‘We can’t do everything’

We can’t do everything, writes the chancellor of Pima Community College. In the future, low-level remedial students will be referred to adult education.

Also on Community College Spotlight: To help low-income students succeed in college, listen to students.

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Comments

  1. According to our President, they can do everything.

  2. This actually makes sense, a student who needs remedial education (and I’m not talking about someone who graduated high school 10+ years ago who needs a brushing up on skills) has no business attending a college…let them go to Adult Education so that they get up to speed before trying to tackle college coursework.

    Also, the lowest level of math instruction which should be offered at any college should be finite math or pre-calculus (rationale: – all courses below that (algebra, geometry, Algebra II/Trig, etc) are high school courses, and should be mastered before the student is admitted to college (even a community college) in the first place.

  3. Cardinal Fang says:

    The linked article is giving a 404 not found.

  4. I see very little point in separating “adult education” and “community colleges”…
    I draw the line at 4 year colleges… there should be no remediation at any 4 year school… but I can see advantages of blending adult education and community colleges… you may have situations where a student is grossly deficient in one area, but not so bad in another.

  5. Adult education programs are where high school dropouts (19 or older) go to attend school to receive either a regular diploma or a GED, and this would be the place for these individuals to start out if they need that much remediation.

    Here is an excerpt:

    Overwhelmed by unprepared students who fail remedial classes, Pima Community College in Arizona is limiting admissions, writes Chancellor Roy Flores in Inside Higher Ed.

    In 2009, 89 percent of new students were placed in remedial math, 35 percent in remedial reading and 51 percent in remedial writing. Pima spends more than $20 million a year on “developmental education” at its six Tucson campuses.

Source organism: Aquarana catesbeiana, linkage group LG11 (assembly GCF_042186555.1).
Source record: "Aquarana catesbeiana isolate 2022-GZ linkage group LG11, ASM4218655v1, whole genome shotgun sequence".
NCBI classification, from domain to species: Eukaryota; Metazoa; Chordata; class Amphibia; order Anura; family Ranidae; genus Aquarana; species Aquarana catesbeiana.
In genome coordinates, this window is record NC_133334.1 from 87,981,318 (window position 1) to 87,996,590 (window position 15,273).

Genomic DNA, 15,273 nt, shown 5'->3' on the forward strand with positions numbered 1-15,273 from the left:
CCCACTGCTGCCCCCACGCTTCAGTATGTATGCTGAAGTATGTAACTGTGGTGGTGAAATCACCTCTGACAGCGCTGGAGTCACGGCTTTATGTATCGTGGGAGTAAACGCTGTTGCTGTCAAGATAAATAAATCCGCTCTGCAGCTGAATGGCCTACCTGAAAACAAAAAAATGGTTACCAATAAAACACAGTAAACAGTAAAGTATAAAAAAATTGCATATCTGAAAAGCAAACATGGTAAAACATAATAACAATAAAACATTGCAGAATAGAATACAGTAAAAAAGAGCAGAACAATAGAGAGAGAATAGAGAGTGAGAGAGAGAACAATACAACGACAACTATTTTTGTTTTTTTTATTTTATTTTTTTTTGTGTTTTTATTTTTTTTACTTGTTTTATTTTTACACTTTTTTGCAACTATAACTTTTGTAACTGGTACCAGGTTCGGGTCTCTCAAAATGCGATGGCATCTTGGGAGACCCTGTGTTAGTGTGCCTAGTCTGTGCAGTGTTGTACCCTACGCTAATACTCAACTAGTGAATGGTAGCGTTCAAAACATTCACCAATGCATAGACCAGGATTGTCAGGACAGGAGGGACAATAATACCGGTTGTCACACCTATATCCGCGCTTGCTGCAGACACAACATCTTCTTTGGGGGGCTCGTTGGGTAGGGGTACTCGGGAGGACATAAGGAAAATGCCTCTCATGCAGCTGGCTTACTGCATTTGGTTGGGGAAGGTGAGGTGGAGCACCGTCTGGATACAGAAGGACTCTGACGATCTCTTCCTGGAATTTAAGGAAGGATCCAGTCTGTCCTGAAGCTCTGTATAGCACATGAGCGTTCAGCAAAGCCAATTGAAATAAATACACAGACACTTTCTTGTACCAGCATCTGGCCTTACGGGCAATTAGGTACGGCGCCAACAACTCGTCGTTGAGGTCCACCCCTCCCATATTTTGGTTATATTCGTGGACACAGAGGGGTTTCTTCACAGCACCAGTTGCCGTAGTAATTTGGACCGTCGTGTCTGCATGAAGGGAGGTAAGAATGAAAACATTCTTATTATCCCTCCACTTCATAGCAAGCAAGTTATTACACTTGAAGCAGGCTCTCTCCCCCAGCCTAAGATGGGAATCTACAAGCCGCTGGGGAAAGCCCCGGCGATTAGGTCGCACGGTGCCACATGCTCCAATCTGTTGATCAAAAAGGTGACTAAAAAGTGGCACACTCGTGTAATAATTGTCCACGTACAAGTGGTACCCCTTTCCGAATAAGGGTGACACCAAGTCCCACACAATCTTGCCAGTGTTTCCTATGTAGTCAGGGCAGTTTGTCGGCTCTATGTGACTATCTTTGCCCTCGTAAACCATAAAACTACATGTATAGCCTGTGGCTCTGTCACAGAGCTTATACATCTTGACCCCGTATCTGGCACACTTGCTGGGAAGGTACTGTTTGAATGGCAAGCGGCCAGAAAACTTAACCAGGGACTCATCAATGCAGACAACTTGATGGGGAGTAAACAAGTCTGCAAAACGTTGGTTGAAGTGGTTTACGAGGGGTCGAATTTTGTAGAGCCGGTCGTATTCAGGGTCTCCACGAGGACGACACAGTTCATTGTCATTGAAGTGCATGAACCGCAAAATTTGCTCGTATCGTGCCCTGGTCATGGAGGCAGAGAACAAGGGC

Outcomes are terrible: Only 4.1 percent of low-level remedial math students in 2004 completed an associate degree by 2009. Only 2.2 percent of students in the lowest remedial reading level in 2004 had taken a single college-level reading class by 2006; only 6.1 percent had taken any college-level class.

    In summary, students testing into the lowest levels of developmental education have virtually no chance of ever moving beyond remedial work and achieving their educational goals. For those students and their families, developmental education is expensive and demoralizing.

    Arizona law mandates that admission be granted to any person who “demonstrates evidence of potential success in the community college.” But, as our outcomes data show, some people who come here simply have not received the education needed to succeed in college. To admit those men and women – some of whom have the equivalent of no better than a middle-school education — and accept their tuition payment, knowing that they have virtually no chance of becoming college-ready, is callous at best.

    That’s what Arizona is trying to put a stop to, and at least they’re honest about it, why charge students admission fees, tuition, the cost of books when it is shown that most of them will never succeed given their poor educational level to start with?

    I’m in favor of this idea…

  6. “I draw the line at 4 year colleges… there should be no remediation at any 4 year school…”

    Are you really serious? The average four-year college is full of students who are being remediated in all subjects. “Remediation” and pretending that remediation has actually happened has become the mission of many four-year colleges.

    If colleges accept these students, and they do, then it is their job to do”everything,” especially for the exorbitant amount of money that they charge. If they cannot do “everything,” then say up front what they can and cannot do and don’t accept students for whom they cannot do those things. It’s wrong, plain and simple.